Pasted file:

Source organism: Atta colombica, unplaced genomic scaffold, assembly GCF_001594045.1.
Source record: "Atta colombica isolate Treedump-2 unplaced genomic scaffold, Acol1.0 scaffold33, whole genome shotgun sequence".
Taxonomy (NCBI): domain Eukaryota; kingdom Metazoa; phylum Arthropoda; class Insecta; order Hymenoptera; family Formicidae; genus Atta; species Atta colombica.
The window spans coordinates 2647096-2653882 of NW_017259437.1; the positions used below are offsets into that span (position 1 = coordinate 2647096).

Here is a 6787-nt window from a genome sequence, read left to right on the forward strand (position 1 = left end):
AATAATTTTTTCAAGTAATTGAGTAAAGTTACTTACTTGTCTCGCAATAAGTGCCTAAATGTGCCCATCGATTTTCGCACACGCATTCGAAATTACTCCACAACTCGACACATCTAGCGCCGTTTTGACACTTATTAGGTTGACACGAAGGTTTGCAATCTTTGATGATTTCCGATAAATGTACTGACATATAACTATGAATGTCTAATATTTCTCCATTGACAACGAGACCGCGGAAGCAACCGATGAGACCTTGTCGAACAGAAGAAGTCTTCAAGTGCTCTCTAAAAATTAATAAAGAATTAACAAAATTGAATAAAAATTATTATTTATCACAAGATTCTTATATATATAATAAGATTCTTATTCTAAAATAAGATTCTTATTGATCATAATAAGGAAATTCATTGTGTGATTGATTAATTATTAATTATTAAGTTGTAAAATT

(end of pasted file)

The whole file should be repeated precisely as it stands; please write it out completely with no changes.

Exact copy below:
Source organism: Atta colombica, unplaced genomic scaffold, assembly GCF_001594045.1.
Source record: "Atta colombica isolate Treedump-2 unplaced genomic scaffold, Acol1.0 scaffold33, whole genome shotgun sequence".
Taxonomy (NCBI): domain Eukaryota; kingdom Metazoa; phylum Arthropoda; class Insecta; order Hymenoptera; family Formicidae; genus Atta; species Atta colombica.
The window spans coordinates 2647096-2653882 of NW_017259437.1; the positions used below are offsets into that span (position 1 = coordinate 2647096).

Here is a 6787-nt window from a genome sequence, read left to right on the forward strand (position 1 = left end):
AATAATTTTTTCAAGTAATTGAGTAAAGTTACTTACTTGTCTCGCAATAAGTGCCTAAATGTGCCCATCGATTTTCGCACACGCATTCGAAATTACTCCACAACTCGACACATCTAGCGCCGTTTTGACACTTATTAGGTTGACACGAAGGTTTGCAATCTTTGATGATTTCCGATAAATGTACTGACATATAACTATGAATGTCTAATATTTCTCCATTGACAACGAGACCGCGGAAGCAACCGATGAGACCTTGTCGAACAGAAGAAGTCTTCAAGTGCTCTCTAAAAATTAATAAAGAATTAACAAAATTGAATAAAAATTATTATTTATCACAAGATTCTTATATATATAATAAGATTCTTATTCTAAAATAAGATTCTTATTGATCATAATAAGGAAATTCATTGTGTGATTGATTAATTATTAATTATTAAGTTGTAAAATT